How does it work? Geothermal energy is energy stored in the form of heat under the earth’s surface.
This heat contained underground is used through the use of geothermal heat pumps in winter, cooling in summer and hot water supply. Therefore, it gives or extracts heat from the ground depending on whether we want to get cooling or heating, through a circuit buried underground through which a glycol water solution circulates.
It is an inexhaustible source of energy 365 days a year, 24 hours a day, writes Junk Bunk Ltd, a junk removal provider, in one of its studies, and unlike other systems, current meteorological conditions (sun, wind, etc.) do not affect it.
It is energy considered clean, renewable and very efficient, applicable both in large buildings, hospitals, factories, offices, at home, and even in buildings already built.
Geothermal energy is capable of supplying up to 100% of the heating and domestic hot water (DHW) needs of a house, building, etc., even with very low outdoor temperatures, also providing cooling in summer, all with the same installation, through underfloor heating or coils.
This energy is environmentally friendly and has zero impact on the environment, as the heat exchangers are located in the ground or in the foundations of the buildings themselves.
Although it is one of the least known renewable energy sources, its effects are spectacular to admire in nature. Surely we can all remember images of the Etna volcano in Sicily in full blast, we have ever experienced the relaxing effects of thermal waters or admired fumaroles and geysers, such as those in the Timanfaya park in Lanzarote, for example.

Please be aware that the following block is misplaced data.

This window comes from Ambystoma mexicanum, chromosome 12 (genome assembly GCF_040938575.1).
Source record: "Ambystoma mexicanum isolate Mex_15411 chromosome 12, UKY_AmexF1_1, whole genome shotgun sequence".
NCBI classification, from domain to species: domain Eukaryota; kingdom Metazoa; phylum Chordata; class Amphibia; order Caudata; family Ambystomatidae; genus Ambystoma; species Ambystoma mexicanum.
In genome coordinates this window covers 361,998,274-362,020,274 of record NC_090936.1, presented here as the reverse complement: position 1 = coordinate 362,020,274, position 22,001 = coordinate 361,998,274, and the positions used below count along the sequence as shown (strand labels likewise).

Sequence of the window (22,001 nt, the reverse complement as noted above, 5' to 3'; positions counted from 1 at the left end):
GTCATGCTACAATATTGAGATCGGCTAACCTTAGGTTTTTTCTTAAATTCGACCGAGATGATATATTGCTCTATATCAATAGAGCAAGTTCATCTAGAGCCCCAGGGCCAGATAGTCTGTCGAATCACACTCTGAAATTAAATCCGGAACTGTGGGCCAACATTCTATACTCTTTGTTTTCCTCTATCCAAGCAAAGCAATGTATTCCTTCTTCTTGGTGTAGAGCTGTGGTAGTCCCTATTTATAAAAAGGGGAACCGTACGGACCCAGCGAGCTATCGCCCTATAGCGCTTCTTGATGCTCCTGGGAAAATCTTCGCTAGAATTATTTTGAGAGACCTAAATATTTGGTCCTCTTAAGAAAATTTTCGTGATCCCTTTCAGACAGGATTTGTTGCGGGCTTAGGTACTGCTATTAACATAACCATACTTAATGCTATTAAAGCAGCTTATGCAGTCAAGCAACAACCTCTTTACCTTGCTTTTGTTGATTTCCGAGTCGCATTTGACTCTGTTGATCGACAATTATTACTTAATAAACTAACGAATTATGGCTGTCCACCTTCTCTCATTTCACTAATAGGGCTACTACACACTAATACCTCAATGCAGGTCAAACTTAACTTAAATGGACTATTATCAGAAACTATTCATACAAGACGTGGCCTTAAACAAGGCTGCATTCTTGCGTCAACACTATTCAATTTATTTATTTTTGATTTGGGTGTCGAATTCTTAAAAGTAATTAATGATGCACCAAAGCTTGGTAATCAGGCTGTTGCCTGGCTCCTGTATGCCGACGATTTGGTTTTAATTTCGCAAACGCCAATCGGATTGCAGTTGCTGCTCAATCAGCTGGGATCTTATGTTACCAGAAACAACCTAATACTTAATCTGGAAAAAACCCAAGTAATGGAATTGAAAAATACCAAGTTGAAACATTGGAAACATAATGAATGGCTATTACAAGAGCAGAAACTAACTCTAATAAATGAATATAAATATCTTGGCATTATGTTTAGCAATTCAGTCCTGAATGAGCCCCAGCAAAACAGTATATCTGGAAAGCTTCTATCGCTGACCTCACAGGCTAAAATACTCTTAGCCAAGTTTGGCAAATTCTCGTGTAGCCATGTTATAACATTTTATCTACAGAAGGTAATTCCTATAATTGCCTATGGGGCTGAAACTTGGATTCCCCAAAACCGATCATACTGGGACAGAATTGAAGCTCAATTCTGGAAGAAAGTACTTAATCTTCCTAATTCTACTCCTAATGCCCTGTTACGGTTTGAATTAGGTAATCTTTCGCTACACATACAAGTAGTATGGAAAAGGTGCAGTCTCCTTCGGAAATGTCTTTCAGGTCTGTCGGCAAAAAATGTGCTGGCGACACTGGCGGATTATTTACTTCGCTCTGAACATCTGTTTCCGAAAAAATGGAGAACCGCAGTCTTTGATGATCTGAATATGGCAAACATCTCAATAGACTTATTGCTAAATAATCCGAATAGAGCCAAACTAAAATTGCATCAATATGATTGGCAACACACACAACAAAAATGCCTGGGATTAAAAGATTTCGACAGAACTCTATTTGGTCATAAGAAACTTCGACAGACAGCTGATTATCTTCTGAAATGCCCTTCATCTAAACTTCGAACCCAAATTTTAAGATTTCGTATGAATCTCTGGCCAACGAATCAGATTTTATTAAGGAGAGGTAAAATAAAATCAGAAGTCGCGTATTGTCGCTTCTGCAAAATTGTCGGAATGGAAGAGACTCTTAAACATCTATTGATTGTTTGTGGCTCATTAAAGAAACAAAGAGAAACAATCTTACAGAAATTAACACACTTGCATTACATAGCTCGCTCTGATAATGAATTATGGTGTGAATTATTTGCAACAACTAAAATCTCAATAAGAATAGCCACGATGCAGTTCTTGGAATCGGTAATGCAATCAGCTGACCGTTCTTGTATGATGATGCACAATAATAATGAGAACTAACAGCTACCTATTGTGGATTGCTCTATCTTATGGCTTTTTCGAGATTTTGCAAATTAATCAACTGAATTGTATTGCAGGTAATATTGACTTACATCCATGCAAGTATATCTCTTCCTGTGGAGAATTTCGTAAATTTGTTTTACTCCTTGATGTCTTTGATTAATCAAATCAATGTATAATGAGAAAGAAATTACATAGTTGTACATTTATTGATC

Sweden was the first European country to use geothermal energy, as a result of the 1979 oil crisis. In other countries such as Finland, the United States, Japan, Germany, the Netherlands and France, geothermal energy is popular energy that has been used for decades.
Geothermal applications depend on the characteristics of each source. Geothermal sources with high temperatures (over 100-150ºC) are mainly used for the production of electricity. When the reservoir temperature is not sufficient to produce electricity, its main applications are thermal in the industrial, utility and residential sectors. Thus, in the case of temperatures below 100ºC, it can be used directly or through a geothermal heat pump (heating and cooling). Finally, when it comes to sources with very low temperatures (below 25ºC), the possibilities of use are those of air conditioning and obtaining hot water.
The geothermal heat pump (BCG)
Geothermal heat pumps are very efficient and do not depend on changes in air temperature and humidity throughout the day or seasons.
They are connected to exchangers that remain practically stable and constant in temperature and humidity throughout the year.
Aerothermal heat pumps, unlike conventional air-to-water heat pumps, are designed and built for maximum energy from the outside air in very severe climatic conditions, both in winter and summer.
Thanks to the overestimation of its components, they are able to capture more energy from the outside. They also have a specially designed compressor that allows them to reach working temperatures above 60ºC
The development of geothermal heat pumps makes it possible for them to be an alternative to conventional heating systems. Given these, the installation and start-up process is simpler and safer, and the maintenance requirements of this type of equipment are very low.
Heating and Cooling with the same system?
In winter the house is heated by giving cold to the ground and in summer it is cooled by giving heat to the ground, always with the same installation without any added cost
And why not heat the pool too? you can raise your pool a few degrees and gain comfort.